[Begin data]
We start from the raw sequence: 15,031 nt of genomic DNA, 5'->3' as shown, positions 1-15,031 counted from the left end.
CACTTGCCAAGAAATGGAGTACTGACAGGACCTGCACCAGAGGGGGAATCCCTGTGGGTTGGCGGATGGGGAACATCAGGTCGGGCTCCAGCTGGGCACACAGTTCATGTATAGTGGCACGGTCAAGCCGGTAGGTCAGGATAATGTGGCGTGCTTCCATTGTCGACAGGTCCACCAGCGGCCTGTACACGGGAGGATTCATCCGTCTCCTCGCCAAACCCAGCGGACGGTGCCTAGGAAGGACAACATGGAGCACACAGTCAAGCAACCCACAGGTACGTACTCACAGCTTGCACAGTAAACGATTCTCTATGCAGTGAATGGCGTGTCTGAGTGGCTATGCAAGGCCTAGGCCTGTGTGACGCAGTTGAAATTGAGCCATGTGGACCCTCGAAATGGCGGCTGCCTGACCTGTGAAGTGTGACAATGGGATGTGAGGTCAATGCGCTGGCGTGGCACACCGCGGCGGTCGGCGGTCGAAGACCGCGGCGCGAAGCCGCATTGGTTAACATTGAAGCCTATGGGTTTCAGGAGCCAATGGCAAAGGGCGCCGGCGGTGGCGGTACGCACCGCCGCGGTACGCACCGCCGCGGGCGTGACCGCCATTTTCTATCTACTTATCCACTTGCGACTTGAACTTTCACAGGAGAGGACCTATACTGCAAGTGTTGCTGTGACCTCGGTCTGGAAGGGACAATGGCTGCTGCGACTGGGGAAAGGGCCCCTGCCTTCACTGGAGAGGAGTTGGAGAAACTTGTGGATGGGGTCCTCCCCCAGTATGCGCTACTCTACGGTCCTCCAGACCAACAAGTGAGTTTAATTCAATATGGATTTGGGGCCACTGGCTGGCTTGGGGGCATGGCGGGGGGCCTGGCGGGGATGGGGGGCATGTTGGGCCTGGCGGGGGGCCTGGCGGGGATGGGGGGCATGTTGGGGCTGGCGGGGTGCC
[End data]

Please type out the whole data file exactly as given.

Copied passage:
We start from the raw sequence: 15,031 nt of genomic DNA, 5'->3' as shown, positions 1-15,031 counted from the left end.
CACTTGCCAAGAAATGGAGTACTGACAGGACCTGCACCAGAGGGGGAATCCCTGTGGGTTGGCGGATGGGGAACATCAGGTCGGGCTCCAGCTGGGCACACAGTTCATGTATAGTGGCACGGTCAAGCCGGTAGGTCAGGATAATGTGGCGTGCTTCCATTGTCGACAGGTCCACCAGCGGCCTGTACACGGGAGGATTCATCCGTCTCCTCGCCAAACCCAGCGGACGGTGCCTAGGAAGGACAACATGGAGCACACAGTCAAGCAACCCACAGGTACGTACTCACAGCTTGCACAGTAAACGATTCTCTATGCAGTGAATGGCGTGTCTGAGTGGCTATGCAAGGCCTAGGCCTGTGTGACGCAGTTGAAATTGAGCCATGTGGACCCTCGAAATGGCGGCTGCCTGACCTGTGAAGTGTGACAATGGGATGTGAGGTCAATGCGCTGGCGTGGCACACCGCGGCGGTCGGCGGTCGAAGACCGCGGCGCGAAGCCGCATTGGTTAACATTGAAGCCTATGGGTTTCAGGAGCCAATGGCAAAGGGCGCCGGCGGTGGCGGTACGCACCGCCGCGGTACGCACCGCCGCGGGCGTGACCGCCATTTTCTATCTACTTATCCACTTGCGACTTGAACTTTCACAGGAGAGGACCTATACTGCAAGTGTTGCTGTGACCTCGGTCTGGAAGGGACAATGGCTGCTGCGACTGGGGAAAGGGCCCCTGCCTTCACTGGAGAGGAGTTGGAGAAACTTGTGGATGGGGTCCTCCCCCAGTATGCGCTACTCTACGGTCCTCCAGACCAACAAGTGAGTTTAATTCAATATGGATTTGGGGCCACTGGCTGGCTTGGGGGCATGGCGGGGGGCCTGGCGGGGATGGGGGGCATGTTGGGCCTGGCGGGGGGCCTGGCGGGGATGGGGGGCATGTTGGGGCTGGCGGGGTGCC